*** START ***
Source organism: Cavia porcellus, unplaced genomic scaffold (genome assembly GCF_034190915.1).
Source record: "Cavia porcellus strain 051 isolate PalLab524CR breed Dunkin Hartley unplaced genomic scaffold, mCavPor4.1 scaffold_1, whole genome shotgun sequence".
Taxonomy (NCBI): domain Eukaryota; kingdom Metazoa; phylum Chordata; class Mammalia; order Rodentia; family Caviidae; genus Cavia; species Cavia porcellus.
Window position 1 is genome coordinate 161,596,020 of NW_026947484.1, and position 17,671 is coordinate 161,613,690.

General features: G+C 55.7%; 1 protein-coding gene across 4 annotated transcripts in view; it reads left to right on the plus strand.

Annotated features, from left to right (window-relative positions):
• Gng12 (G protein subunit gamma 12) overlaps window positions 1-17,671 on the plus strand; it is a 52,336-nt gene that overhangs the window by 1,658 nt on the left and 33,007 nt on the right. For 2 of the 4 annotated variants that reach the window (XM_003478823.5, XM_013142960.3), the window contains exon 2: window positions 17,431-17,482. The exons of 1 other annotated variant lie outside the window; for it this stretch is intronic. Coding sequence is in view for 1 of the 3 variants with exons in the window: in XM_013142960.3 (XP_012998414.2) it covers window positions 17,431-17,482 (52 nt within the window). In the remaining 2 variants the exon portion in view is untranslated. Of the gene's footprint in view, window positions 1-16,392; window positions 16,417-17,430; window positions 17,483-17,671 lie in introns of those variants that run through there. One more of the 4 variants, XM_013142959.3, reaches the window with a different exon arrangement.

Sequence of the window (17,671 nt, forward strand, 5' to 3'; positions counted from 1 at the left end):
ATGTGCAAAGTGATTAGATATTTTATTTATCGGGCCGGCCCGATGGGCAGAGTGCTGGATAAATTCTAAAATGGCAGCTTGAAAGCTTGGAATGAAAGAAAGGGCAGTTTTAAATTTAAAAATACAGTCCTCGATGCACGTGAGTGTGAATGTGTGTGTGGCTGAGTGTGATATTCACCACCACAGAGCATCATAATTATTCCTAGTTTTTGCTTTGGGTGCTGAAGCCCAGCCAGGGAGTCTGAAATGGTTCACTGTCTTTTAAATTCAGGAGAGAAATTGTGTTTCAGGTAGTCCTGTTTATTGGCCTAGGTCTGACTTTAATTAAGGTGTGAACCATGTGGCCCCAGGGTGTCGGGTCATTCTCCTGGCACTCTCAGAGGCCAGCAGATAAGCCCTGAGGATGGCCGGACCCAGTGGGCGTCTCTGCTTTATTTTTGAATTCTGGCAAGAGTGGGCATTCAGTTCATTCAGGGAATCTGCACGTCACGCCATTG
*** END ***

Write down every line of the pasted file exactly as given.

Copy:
Source organism: Cavia porcellus, unplaced genomic scaffold (genome assembly GCF_034190915.1).
Source record: "Cavia porcellus strain 051 isolate PalLab524CR breed Dunkin Hartley unplaced genomic scaffold, mCavPor4.1 scaffold_1, whole genome shotgun sequence".
Taxonomy (NCBI): domain Eukaryota; kingdom Metazoa; phylum Chordata; class Mammalia; order Rodentia; family Caviidae; genus Cavia; species Cavia porcellus.
Window position 1 is genome coordinate 161,596,020 of NW_026947484.1, and position 17,671 is coordinate 161,613,690.

General features: G+C 55.7%; 1 protein-coding gene across 4 annotated transcripts in view; it reads left to right on the plus strand.

Annotated features, from left to right (window-relative positions):
• Gng12 (G protein subunit gamma 12) overlaps window positions 1-17,671 on the plus strand; it is a 52,336-nt gene that overhangs the window by 1,658 nt on the left and 33,007 nt on the right. For 2 of the 4 annotated variants that reach the window (XM_003478823.5, XM_013142960.3), the window contains exon 2: window positions 17,431-17,482. The exons of 1 other annotated variant lie outside the window; for it this stretch is intronic. Coding sequence is in view for 1 of the 3 variants with exons in the window: in XM_013142960.3 (XP_012998414.2) it covers window positions 17,431-17,482 (52 nt within the window). In the remaining 2 variants the exon portion in view is untranslated. Of the gene's footprint in view, window positions 1-16,392; window positions 16,417-17,430; window positions 17,483-17,671 lie in introns of those variants that run through there. One more of the 4 variants, XM_013142959.3, reaches the window with a different exon arrangement.

Sequence of the window (17,671 nt, forward strand, 5' to 3'; positions counted from 1 at the left end):
ATGTGCAAAGTGATTAGATATTTTATTTATCGGGCCGGCCCGATGGGCAGAGTGCTGGATAAATTCTAAAATGGCAGCTTGAAAGCTTGGAATGAAAGAAAGGGCAGTTTTAAATTTAAAAATACAGTCCTCGATGCACGTGAGTGTGAATGTGTGTGTGGCTGAGTGTGATATTCACCACCACAGAGCATCATAATTATTCCTAGTTTTTGCTTTGGGTGCTGAAGCCCAGCCAGGGAGTCTGAAATGGTTCACTGTCTTTTAAATTCAGGAGAGAAATTGTGTTTCAGGTAGTCCTGTTTATTGGCCTAGGTCTGACTTTAATTAAGGTGTGAACCATGTGGCCCCAGGGTGTCGGGTCATTCTCCTGGCACTCTCAGAGGCCAGCAGATAAGCCCTGAGGATGGCCGGACCCAGTGGGCGTCTCTGCTTTATTTTTGAATTCTGGCAAGAGTGGGCATTCAGTTCATTCAGGGAATCTGCACGTCACGCCATTG